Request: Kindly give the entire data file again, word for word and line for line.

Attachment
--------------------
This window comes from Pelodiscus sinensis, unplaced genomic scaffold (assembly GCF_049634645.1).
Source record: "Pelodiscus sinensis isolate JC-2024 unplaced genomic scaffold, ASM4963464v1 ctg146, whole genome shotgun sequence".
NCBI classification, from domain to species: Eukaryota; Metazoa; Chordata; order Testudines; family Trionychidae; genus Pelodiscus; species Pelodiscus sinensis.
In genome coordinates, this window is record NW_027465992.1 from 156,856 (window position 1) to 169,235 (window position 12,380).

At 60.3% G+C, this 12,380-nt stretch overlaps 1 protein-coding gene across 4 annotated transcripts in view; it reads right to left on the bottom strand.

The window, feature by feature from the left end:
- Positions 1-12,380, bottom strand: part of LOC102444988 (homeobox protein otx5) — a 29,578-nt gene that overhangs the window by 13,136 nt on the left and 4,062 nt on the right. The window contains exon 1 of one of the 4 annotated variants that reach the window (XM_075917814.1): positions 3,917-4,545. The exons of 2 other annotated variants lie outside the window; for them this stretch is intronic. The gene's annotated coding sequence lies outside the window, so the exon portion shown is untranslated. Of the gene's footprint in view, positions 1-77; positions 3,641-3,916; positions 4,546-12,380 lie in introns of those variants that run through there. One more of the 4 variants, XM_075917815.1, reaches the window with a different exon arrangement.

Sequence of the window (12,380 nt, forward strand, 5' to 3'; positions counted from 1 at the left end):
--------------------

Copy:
This window comes from Pelodiscus sinensis, unplaced genomic scaffold (assembly GCF_049634645.1).
Source record: "Pelodiscus sinensis isolate JC-2024 unplaced genomic scaffold, ASM4963464v1 ctg146, whole genome shotgun sequence".
NCBI classification, from domain to species: Eukaryota; Metazoa; Chordata; order Testudines; family Trionychidae; genus Pelodiscus; species Pelodiscus sinensis.
In genome coordinates, this window is record NW_027465992.1 from 156,856 (window position 1) to 169,235 (window position 12,380).

At 60.3% G+C, this 12,380-nt stretch overlaps 1 protein-coding gene across 4 annotated transcripts in view; it reads right to left on the bottom strand.

The window, feature by feature from the left end:
- Positions 1-12,380, bottom strand: part of LOC102444988 (homeobox protein otx5) — a 29,578-nt gene that overhangs the window by 13,136 nt on the left and 4,062 nt on the right. The window contains exon 1 of one of the 4 annotated variants that reach the window (XM_075917814.1): positions 3,917-4,545. The exons of 2 other annotated variants lie outside the window; for them this stretch is intronic. The gene's annotated coding sequence lies outside the window, so the exon portion shown is untranslated. Of the gene's footprint in view, positions 1-77; positions 3,641-3,916; positions 4,546-12,380 lie in introns of those variants that run through there. One more of the 4 variants, XM_075917815.1, reaches the window with a different exon arrangement.

Sequence of the window (12,380 nt, forward strand, 5' to 3'; positions counted from 1 at the left end):